Published Jun 02, 2015Escape From New York was actually written by John Carpenter nearly ten years before it went into production. Being more of a big budget production, it was left aside (left sitting in the trunk of Carpenter's car, actually) while he made Assault on Precinct 13 and Halloween. And, oddly enough, the time delay actually worked in its favour.
1981, the year that Escape From New York was released, saw a skyrocketing rate of crime in the titular locale. Crack and street violence had invaded the city, causing people to flee. At this time, over one million people had fled the city, making this a rather timely work of science fiction possibility. The premise — wherein Snake Plissken (Kurt Russell) is sent into Manhattan, which has been shut off from the world and converted to a maximum security prison, to rescue the president (Donald Pleasance) after his plane crashes there — had some social truth to it.
The early '80s also saw an abundance of post-apocalyptic fare hitting big screens around the world as a sort of punk response to the death of idealism and the unsustainable hippie ethos of the '70s. In many ways, New York represented that punk ideology, featuring a reluctant hero — something that's now a tired archetype — saving the day to ultimately save himself. Plissken was, and is, an emblem of the antiestablishment movement, having no time for bullshit, whether it stems from bureaucrats or the rudimentary hierarchy of power in the criminal underworld.
Though it's dated now, Escape also featured an array of practical action sequences and fights that helped propel the irreverent, almost nihilistic, attitude embodied. Audiences were rooting for Snake — something that ultimately caused them to cut the opening robbery scene that's included with this Blu-ray — and not the president, which spoke to the cultural climate of a post-Nixon USA. Sure, some of the hierarchical structure of Manhattan and its criminal inhabitants is super cheesy — and was even back in 1981 — but the tone and the idea, the inventiveness, is what drew viewers in and made this a cult classic.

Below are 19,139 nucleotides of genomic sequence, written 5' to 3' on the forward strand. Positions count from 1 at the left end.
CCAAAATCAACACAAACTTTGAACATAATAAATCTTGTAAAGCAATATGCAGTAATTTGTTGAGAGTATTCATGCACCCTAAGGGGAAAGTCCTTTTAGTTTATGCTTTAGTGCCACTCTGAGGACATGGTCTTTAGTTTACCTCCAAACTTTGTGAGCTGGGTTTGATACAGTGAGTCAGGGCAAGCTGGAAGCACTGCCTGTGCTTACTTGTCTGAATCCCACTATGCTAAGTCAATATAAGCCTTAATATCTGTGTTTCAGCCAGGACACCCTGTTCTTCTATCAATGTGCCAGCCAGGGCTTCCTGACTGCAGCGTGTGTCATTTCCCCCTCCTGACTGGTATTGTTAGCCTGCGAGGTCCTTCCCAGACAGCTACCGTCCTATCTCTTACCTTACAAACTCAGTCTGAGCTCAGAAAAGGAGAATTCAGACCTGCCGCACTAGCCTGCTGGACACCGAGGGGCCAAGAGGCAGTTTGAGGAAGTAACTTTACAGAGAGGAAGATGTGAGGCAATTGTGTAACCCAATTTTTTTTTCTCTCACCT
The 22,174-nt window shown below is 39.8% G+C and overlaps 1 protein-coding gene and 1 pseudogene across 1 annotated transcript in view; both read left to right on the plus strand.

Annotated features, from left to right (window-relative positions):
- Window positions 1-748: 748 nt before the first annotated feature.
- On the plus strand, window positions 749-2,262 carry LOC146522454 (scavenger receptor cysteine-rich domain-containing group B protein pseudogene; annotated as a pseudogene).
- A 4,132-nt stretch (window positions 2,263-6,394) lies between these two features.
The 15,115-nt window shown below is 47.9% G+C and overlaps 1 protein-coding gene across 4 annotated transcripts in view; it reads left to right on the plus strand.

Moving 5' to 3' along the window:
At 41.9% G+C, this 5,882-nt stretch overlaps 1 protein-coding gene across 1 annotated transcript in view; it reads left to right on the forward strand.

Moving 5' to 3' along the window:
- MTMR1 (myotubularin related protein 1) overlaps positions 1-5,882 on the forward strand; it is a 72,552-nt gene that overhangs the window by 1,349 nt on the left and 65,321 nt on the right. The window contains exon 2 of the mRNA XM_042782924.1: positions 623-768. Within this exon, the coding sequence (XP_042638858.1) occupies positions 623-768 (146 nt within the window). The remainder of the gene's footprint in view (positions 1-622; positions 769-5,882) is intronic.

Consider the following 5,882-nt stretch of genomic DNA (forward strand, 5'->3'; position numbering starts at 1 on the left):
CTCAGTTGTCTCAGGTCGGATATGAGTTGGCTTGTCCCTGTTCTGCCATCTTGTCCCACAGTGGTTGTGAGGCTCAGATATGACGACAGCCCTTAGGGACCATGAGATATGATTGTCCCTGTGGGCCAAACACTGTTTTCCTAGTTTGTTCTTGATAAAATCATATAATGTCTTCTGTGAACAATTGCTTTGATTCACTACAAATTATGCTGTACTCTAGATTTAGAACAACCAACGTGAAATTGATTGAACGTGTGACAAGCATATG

This cult status is barely discussed on the special features included with the Collector's Edition Blu-ray, but there are interviews with the visual effects team, producers, production assistants and two separate audio commentary tracks: one with Russell and Carpenter; the other with Debra Hill and the production designer, Joe Alves. For the purpose of this release, there's also a commentary track with Adrienne Barbeau, whose roles in several Carpenter films and marriage to him give her some moderately interesting insights into the process and the motivations behind this film.
While some of the features are somewhat strained, such as one where queer horror director David DeCoteau discusses working on some second-unit reshoots, this is a rather comprehensive package for collectors and fans. Hopefully, this means that Carpenter's less popular, underrated masterpiece, In the Mouth of Madness, is up for an updated reissue soon.